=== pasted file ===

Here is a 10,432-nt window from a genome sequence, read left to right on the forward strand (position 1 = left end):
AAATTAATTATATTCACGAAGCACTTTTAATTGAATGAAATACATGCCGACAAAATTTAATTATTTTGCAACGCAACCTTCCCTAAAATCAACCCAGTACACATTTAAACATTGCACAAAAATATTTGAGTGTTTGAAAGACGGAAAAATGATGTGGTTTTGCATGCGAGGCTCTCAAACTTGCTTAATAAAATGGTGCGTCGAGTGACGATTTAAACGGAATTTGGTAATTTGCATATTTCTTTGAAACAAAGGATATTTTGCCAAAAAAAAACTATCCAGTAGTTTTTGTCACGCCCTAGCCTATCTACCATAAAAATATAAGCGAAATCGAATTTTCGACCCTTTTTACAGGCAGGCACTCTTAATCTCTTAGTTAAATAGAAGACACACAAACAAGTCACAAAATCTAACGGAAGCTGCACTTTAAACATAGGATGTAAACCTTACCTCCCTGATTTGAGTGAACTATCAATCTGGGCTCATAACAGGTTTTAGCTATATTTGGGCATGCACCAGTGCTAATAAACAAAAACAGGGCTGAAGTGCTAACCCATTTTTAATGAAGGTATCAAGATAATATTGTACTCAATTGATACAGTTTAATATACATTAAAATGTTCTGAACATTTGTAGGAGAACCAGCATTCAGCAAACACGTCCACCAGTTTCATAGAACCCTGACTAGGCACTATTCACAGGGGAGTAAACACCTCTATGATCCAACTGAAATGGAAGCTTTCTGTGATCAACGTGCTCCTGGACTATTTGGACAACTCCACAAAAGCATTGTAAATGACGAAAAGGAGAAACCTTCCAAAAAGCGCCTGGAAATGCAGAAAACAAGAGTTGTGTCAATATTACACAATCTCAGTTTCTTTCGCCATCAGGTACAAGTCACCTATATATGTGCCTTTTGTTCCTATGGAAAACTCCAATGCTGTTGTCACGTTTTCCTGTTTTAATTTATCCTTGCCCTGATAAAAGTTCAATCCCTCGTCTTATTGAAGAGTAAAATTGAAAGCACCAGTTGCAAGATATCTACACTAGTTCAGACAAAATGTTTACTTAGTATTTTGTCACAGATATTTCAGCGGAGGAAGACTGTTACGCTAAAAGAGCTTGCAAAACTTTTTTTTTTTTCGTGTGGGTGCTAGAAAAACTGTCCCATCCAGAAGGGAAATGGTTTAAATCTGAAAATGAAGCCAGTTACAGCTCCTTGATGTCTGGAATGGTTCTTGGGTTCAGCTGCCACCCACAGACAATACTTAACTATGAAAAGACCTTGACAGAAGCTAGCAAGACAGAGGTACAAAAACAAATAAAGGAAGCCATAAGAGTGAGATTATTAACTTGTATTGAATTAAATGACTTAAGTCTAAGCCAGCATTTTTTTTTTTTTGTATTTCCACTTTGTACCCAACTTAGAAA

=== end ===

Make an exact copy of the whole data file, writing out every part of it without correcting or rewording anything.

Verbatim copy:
Here is a 10,432-nt window from a genome sequence, read left to right on the forward strand (position 1 = left end):
AAATTAATTATATTCACGAAGCACTTTTAATTGAATGAAATACATGCCGACAAAATTTAATTATTTTGCAACGCAACCTTCCCTAAAATCAACCCAGTACACATTTAAACATTGCACAAAAATATTTGAGTGTTTGAAAGACGGAAAAATGATGTGGTTTTGCATGCGAGGCTCTCAAACTTGCTTAATAAAATGGTGCGTCGAGTGACGATTTAAACGGAATTTGGTAATTTGCATATTTCTTTGAAACAAAGGATATTTTGCCAAAAAAAAACTATCCAGTAGTTTTTGTCACGCCCTAGCCTATCTACCATAAAAATATAAGCGAAATCGAATTTTCGACCCTTTTTACAGGCAGGCACTCTTAATCTCTTAGTTAAATAGAAGACACACAAACAAGTCACAAAATCTAACGGAAGCTGCACTTTAAACATAGGATGTAAACCTTACCTCCCTGATTTGAGTGAACTATCAATCTGGGCTCATAACAGGTTTTAGCTATATTTGGGCATGCACCAGTGCTAATAAACAAAAACAGGGCTGAAGTGCTAACCCATTTTTAATGAAGGTATCAAGATAATATTGTACTCAATTGATACAGTTTAATATACATTAAAATGTTCTGAACATTTGTAGGAGAACCAGCATTCAGCAAACACGTCCACCAGTTTCATAGAACCCTGACTAGGCACTATTCACAGGGGAGTAAACACCTCTATGATCCAACTGAAATGGAAGCTTTCTGTGATCAACGTGCTCCTGGACTATTTGGACAACTCCACAAAAGCATTGTAAATGACGAAAAGGAGAAACCTTCCAAAAAGCGCCTGGAAATGCAGAAAACAAGAGTTGTGTCAATATTACACAATCTCAGTTTCTTTCGCCATCAGGTACAAGTCACCTATATATGTGCCTTTTGTTCCTATGGAAAACTCCAATGCTGTTGTCACGTTTTCCTGTTTTAATTTATCCTTGCCCTGATAAAAGTTCAATCCCTCGTCTTATTGAAGAGTAAAATTGAAAGCACCAGTTGCAAGATATCTACACTAGTTCAGACAAAATGTTTACTTAGTATTTTGTCACAGATATTTCAGCGGAGGAAGACTGTTACGCTAAAAGAGCTTGCAAAACTTTTTTTTTTTTCGTGTGGGTGCTAGAAAAACTGTCCCATCCAGAAGGGAAATGGTTTAAATCTGAAAATGAAGCCAGTTACAGCTCCTTGATGTCTGGAATGGTTCTTGGGTTCAGCTGCCACCCACAGACAATACTTAACTATGAAAAGACCTTGACAGAAGCTAGCAAGACAGAGGTACAAAAACAAATAAAGGAAGCCATAAGAGTGAGATTATTAACTTGTATTGAATTAAATGACTTAAGTCTAAGCCAGCATTTTTTTTTTTTTGTATTTCCACTTTGTACCCAACTTAGAAA